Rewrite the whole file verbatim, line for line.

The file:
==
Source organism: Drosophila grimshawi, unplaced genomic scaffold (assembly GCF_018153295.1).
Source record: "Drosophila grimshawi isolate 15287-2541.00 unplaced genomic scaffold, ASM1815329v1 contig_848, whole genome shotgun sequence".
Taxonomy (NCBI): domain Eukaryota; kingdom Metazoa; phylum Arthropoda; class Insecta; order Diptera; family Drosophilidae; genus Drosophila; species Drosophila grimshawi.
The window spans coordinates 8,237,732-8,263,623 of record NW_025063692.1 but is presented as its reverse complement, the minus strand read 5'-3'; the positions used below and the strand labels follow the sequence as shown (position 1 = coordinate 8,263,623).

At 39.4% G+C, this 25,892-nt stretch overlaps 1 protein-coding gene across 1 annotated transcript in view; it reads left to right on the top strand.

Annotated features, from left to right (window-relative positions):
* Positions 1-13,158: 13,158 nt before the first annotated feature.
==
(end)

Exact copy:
Source organism: Drosophila grimshawi, unplaced genomic scaffold (assembly GCF_018153295.1).
Source record: "Drosophila grimshawi isolate 15287-2541.00 unplaced genomic scaffold, ASM1815329v1 contig_848, whole genome shotgun sequence".
Taxonomy (NCBI): domain Eukaryota; kingdom Metazoa; phylum Arthropoda; class Insecta; order Diptera; family Drosophilidae; genus Drosophila; species Drosophila grimshawi.
The window spans coordinates 8,237,732-8,263,623 of record NW_025063692.1 but is presented as its reverse complement, the minus strand read 5'-3'; the positions used below and the strand labels follow the sequence as shown (position 1 = coordinate 8,263,623).

At 39.4% G+C, this 25,892-nt stretch overlaps 1 protein-coding gene across 1 annotated transcript in view; it reads left to right on the top strand.

Annotated features, from left to right (window-relative positions):
* Positions 1-13,158: 13,158 nt before the first annotated feature.